Acute kidney injury (AKI) has been reported as a complication of COVID-19. However, the epidemiology, management, and associated outcomes have varied greatly between studies. The pathophysiology remains unclear. Summary: The etiology of AKI in the setting of COVID-19 appears multifactorial. Systemic effects of sepsis, inflammation, and vascular injury likely play some role. Furthermore, SARS-CoV-2 binds to the angiotensin-converting enzyme 2 receptor, highly expressed in the kidney, providing a route for direct infection. Older age, baseline comorbidities, and respiratory failure are strong risk factors for the development of AKI. Regardless of etiology, AKI carries a significantly increased risk for in-hospital mortality, especially in those with critical illness. Currently, management of AKI in patients with COVID-19 remains supportive. Key Messages: AKI is common in patients with COVID-19. Future studies are needed to examine the response to anti-viral treatment as well as long-term renal outcomes in patients with AKI.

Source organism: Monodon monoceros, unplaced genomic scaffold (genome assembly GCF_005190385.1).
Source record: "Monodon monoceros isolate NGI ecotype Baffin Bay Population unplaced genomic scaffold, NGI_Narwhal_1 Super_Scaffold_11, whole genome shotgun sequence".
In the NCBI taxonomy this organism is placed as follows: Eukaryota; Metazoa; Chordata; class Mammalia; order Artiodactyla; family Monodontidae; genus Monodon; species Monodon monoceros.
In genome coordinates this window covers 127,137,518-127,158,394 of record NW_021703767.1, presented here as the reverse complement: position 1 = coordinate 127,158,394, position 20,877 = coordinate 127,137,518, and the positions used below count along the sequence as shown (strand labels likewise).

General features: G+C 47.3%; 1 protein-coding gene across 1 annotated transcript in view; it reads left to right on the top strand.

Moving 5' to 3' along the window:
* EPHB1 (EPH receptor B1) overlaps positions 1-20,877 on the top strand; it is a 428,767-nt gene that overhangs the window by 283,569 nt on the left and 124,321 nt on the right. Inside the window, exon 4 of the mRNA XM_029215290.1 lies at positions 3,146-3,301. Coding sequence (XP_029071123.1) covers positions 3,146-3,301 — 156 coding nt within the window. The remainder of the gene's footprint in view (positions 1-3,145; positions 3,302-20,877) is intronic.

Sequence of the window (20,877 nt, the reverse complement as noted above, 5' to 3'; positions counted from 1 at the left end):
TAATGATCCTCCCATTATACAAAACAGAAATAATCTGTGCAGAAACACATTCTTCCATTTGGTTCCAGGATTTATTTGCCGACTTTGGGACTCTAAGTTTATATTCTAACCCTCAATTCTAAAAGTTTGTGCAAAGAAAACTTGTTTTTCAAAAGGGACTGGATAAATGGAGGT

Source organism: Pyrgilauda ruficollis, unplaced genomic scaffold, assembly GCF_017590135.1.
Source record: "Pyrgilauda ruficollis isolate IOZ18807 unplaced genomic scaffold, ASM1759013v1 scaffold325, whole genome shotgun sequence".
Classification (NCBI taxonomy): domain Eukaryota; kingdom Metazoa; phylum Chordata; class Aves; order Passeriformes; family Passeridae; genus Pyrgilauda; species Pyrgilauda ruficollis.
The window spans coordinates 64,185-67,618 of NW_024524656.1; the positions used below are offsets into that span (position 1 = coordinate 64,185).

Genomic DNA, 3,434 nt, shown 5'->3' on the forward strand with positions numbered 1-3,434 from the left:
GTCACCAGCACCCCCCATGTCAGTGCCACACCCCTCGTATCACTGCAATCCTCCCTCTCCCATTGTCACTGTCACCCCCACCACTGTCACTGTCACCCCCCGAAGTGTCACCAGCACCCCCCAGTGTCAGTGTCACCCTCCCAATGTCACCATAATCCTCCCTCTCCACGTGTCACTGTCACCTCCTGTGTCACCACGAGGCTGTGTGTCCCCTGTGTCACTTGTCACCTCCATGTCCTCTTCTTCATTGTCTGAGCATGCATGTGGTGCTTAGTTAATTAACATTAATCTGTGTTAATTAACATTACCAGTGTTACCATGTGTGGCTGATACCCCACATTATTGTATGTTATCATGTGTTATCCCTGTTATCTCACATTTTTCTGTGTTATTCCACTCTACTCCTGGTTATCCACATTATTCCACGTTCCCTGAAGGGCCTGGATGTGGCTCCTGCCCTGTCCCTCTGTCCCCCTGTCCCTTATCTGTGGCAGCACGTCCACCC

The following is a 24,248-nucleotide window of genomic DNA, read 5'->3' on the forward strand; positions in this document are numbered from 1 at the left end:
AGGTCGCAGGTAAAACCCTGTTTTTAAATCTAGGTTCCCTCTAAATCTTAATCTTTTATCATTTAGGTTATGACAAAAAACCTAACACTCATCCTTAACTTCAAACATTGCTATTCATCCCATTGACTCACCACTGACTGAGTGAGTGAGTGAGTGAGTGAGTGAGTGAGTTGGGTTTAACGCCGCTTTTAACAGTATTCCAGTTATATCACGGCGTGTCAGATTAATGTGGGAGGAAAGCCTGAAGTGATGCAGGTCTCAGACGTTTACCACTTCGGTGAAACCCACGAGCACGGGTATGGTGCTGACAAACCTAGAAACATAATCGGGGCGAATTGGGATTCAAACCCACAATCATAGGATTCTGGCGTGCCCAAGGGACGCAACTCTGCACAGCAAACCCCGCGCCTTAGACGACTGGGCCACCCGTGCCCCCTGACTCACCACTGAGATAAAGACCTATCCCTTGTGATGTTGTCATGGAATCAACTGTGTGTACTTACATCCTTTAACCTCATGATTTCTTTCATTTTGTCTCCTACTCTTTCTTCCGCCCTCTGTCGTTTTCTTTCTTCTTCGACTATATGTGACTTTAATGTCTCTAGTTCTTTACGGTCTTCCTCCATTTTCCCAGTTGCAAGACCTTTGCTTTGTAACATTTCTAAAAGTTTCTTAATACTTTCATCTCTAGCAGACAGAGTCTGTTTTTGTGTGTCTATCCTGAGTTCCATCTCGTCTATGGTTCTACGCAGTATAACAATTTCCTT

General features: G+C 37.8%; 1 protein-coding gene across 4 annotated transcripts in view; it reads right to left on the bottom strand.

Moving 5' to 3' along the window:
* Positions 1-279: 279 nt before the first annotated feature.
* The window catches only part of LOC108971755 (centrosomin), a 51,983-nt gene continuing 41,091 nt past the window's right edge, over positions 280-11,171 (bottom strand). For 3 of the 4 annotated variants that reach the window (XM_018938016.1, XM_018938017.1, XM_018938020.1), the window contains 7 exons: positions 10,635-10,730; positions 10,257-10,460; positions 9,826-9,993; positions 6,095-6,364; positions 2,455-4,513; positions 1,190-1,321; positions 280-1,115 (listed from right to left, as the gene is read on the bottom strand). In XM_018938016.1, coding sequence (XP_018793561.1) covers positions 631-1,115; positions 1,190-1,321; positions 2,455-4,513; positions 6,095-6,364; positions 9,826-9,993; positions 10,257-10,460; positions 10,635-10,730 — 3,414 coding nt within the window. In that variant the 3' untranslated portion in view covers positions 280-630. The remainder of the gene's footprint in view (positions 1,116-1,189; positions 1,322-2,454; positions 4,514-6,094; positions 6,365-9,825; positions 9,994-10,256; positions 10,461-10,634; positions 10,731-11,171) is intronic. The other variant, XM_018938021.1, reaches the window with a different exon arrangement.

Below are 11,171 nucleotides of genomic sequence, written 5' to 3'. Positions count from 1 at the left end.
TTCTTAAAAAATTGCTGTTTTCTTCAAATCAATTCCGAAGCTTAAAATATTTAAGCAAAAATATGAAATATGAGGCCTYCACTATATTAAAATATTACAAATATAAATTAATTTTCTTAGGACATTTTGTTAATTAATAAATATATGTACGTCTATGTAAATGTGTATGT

Keywords: ACE2; COVID-19; acute kidney injury.